A Pint of Ethics

A Pint of Ethics ONLINE

“This wasn’t an issue that had been covered in my CUREC application. I wondered whether I was being an ethical researcher”


We have all had moments like that during our research – where unexpected situations make us question the limits of responsible and ethical research. Often, the events that make us question our ethics are relatively innocuous daily occurrences. Examples of these “ethical instances” could include:

  • Being invited to the home of a fieldwork participant for a social event
  • Receiving gifts from fieldwork participants or host institutions
  • Being asked to raise awareness about a political situation in your fieldwork country

While researchers make commitments to protecting their research participants and the data they gather in the CUREC forms, how these daily issues fit into these broad commitments is far from clear. Researchers must often trust their own judgement in navigating these “ethical instances”. This can place unnecessary stress on the researcher, as they wonder whether they have selected the right course of action.
What is needed is an uncritical space in which to discuss “ethical instances” and seek advice from our peers. This space is Pint of Ethics, a fortnightly online meet-up hosted by the Social Sciences division. 
What is A Pint of Ethics, and how can I get involved?
 A Pint of Ethics is an online meet-up run three times a term. Join to discuss “ethical instances”, raise queries and get advice. The events will be chaired by an early career researcher, but discussion is intended to crowdsource experiences and expertise to learn from. All discussions will be conducted under Chatham House rules to protect the privacy of discussants and fieldwork participants.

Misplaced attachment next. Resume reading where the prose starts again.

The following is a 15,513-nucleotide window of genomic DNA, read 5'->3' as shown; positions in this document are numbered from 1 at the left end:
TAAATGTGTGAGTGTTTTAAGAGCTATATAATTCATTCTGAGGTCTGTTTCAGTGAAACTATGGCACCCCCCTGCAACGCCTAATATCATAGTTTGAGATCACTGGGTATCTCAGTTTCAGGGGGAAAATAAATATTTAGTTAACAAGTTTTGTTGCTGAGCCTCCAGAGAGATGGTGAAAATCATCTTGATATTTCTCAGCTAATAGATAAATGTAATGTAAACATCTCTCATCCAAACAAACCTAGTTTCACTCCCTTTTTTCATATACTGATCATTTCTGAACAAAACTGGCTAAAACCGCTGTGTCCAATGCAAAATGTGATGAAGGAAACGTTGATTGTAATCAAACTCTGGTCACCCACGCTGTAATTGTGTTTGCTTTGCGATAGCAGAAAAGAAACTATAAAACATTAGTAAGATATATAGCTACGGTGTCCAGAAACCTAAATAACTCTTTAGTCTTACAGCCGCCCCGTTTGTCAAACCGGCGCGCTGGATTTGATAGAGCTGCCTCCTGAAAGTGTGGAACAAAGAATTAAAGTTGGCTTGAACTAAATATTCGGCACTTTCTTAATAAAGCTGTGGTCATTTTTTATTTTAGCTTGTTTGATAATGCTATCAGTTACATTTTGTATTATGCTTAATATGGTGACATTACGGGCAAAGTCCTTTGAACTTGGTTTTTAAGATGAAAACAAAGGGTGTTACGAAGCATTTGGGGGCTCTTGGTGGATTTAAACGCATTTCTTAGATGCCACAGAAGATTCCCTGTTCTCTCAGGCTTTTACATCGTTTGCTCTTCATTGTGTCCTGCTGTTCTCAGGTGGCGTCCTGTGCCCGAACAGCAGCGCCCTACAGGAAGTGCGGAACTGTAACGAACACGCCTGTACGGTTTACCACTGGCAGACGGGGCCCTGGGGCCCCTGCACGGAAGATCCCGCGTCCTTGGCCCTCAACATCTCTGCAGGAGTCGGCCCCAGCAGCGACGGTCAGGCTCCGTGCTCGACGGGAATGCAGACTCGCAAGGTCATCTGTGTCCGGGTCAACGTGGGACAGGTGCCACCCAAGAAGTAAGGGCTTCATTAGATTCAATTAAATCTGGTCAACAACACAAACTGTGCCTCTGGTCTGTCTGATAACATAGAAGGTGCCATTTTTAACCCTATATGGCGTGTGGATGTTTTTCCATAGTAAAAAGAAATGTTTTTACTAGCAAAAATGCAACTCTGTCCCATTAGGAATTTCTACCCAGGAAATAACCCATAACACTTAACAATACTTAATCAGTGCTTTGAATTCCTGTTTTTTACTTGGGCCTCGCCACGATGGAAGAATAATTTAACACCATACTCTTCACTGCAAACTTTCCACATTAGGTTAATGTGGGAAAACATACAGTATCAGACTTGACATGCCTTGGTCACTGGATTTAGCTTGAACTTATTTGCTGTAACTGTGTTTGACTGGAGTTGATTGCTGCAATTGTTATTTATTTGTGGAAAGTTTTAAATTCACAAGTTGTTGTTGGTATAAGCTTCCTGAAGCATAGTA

Book week 8, 15/06 - Re-using other peoples’ data and code

Topics for this term

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Digital fieldwork methodologies have made massive advances in the last year. Many of us have adapted our research methods to the pandemic and are rolling out highly effective virtual data collection activities. As lockdowns ease across the world, it is important to reflect on what we have learnt. Are there some projects that should stay digital? Are there some digital methods that are less invasive, time-consuming and onerous for participants? In this session we will be discussion whether we should be trying to “return to normal”, or whether there are fieldwork lessons to be learnt from the COVID pandemic.


As COVID-19 vaccine roll-out progresses, there is an increasing likelihood that at least some forms of fieldwork are going to go back to face-to-face data collection. While many researchers will welcome this, we must recognize that this is not going to be a “return to normal”. Researchers will have to deal with their own concerns about conducting face-to-face research in different settings, and also deal with the concerns of their participants. In this session we discuss these concerns and how best to protect both yourself as a researcher and your participants. 


There is an increasing amount of data being made available online for re-use. Indeed, as researchers, we are encouraged to make use of these data resources. Issues such as value for money, reproducibility and efficiency are often cited as reasons for this re-use. Nonetheless, many researchers are hesitant about re-using data from sources (organizations or individuals) that they do not know personally. These hesitations are not only about properly trusting the data sources, but also concerns about how best to give credit to the original data creators. There is also confusion surrounding open licenses, such as Creative Commons, and how to abide by them in future work. In this session we discuss and concerns around some of the issues surrounding re-use.